-- Jeanne Safer

He Says

Despite her professional empathy as a psychoanalyst, my wife makes one calumnious statement, arising from her living room perspective. It is not easier to write about long-dead strangers, only differently difficult. We approach them from a greater emotional distance than we do our deceased parents, but knowing them requires more research. She did not have to decipher wavy letters by her subjects on Library of Congress Web sites or try to understand their lives by hunting down books on colonial tobacco culture and 18th-century battlefield drill.

Two authors working on books in the same household is like two bands recording in the same studio -- less cacophonous, maybe, but still a nest of cross purposes and sideswiping energy. Communication deteriorated during the brief intervals we conversed.

ME: "George Washington did not expect to be dealing with smallpox as Commander-in-Chief."

SHE: "Hmm."

Half an hour later came her riposte.

SHE: "This playwright really found his voice after his father died."

ME: (shouting from the next room): "What's that you said!?"

The common topic was bare necessity.

"Free for lunch?"

"Just give me a paragraph . . . "

Occasionally we emerged together from our workplaces to forage for milk or toilet paper. Sleep, as Macbeth noted, knits up the ravell'd sleeve of care -- except when one of us started up at 2 a.m. to jot down some thought sparked by a brain in overdrive. (I heard her, and, since I am larger, I'm sure she heard me.)

But if, when we were alone, we were like zombies working at parallel tasks, we drew together whenever we socialized with others. No one else in our world was similarly engaged. When our friends talked about the news of the day, we listened politely, as to travelers just back from distant parts. If they raved about a movie or a play, we filed the information away for future reference. We had no time for theatrical arts until the written ones were under control. If our friends talked about their children, it was a little less strange -- we were gestating offspring, too, though ours, we hoped, would earn us money, instead of draining it away.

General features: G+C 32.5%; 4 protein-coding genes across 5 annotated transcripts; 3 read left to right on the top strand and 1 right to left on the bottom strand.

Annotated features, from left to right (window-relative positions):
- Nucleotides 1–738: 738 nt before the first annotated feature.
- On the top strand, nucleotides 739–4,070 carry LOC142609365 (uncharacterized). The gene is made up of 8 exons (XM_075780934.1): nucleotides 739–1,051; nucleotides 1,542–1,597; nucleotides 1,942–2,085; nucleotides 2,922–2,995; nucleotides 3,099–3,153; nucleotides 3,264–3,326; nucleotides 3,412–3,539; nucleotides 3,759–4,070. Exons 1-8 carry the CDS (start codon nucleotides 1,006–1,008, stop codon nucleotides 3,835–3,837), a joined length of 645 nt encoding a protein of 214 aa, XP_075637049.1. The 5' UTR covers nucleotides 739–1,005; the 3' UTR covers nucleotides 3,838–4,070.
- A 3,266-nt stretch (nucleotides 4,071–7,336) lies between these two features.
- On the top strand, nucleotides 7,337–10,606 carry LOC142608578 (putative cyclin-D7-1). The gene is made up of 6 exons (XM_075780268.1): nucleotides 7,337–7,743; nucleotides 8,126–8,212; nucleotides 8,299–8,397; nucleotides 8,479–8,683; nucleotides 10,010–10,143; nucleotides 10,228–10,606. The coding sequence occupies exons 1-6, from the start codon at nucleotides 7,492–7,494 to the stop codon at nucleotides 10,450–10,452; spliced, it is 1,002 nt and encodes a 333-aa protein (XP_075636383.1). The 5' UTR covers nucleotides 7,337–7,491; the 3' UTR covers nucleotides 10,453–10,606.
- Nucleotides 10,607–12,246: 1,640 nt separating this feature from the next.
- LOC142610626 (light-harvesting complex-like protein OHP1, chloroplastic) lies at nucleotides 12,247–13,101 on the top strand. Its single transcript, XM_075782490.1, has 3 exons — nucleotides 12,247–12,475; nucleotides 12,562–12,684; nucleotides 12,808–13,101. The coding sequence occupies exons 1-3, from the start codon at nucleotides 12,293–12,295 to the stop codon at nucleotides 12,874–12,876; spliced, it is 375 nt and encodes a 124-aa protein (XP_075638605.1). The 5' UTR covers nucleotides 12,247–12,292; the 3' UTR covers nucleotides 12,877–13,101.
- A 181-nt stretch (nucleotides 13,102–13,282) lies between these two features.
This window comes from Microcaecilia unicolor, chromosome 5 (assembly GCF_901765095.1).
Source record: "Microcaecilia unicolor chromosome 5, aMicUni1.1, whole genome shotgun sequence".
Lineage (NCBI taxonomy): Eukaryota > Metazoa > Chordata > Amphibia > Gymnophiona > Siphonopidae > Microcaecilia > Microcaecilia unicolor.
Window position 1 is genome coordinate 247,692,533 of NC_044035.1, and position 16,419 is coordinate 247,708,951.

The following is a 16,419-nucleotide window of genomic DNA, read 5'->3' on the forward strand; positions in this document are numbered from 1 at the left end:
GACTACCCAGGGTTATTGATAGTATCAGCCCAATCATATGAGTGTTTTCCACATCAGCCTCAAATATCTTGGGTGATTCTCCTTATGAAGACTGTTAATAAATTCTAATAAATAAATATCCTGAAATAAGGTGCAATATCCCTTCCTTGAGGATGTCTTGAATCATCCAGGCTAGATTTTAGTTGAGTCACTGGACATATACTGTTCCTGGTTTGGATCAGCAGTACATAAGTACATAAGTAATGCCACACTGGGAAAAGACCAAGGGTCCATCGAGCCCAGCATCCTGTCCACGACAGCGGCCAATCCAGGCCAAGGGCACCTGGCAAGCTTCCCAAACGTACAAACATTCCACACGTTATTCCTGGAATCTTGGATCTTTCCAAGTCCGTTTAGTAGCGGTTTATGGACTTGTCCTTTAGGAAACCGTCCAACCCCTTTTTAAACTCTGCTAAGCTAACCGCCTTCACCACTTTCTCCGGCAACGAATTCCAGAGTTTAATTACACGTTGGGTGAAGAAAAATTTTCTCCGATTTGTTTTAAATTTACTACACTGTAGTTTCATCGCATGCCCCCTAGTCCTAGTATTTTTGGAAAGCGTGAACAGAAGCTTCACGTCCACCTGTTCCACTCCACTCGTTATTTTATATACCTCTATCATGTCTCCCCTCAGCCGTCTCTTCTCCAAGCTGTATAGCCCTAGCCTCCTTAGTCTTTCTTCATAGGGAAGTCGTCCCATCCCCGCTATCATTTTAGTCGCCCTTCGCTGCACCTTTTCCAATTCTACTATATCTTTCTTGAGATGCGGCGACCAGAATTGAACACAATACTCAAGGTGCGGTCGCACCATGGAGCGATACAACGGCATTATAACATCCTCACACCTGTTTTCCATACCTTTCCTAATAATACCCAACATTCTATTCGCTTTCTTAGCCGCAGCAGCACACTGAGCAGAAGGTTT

My wife is absolutely right about the benefits of different in-house perspectives. It is like switching from ordinary lenses to ones that see near and far. As someone who had read a lot of very good journalism (by Benjamin Franklin and Thomas Paine), I could tell her when she had hit the right grab-the-lapels note. "That," I would say admiringly, "is a moving human document and a slick sales pitch." Since my wife was a newcomer to Britain's imperial crisis and the early American republic, she always asked the necessary, forest-before-the-trees question. What exactly is country party politics (a term of art in early 18th-century England and late-18th century America)? Is it the politics of people who live out in the country? That is actually close to the truth, though it needs more explanation. Living with a reader who is also a writer, and who is literally over your shoulder gives you a head start on your editors and your audience.

Many writers have had in-house audiences. Molière read his jokes to an old servant, Wordsworth read his poems to Coleridge. Jeanne and I took it another step: We married our ideal readers.

-- Richard Brookhiser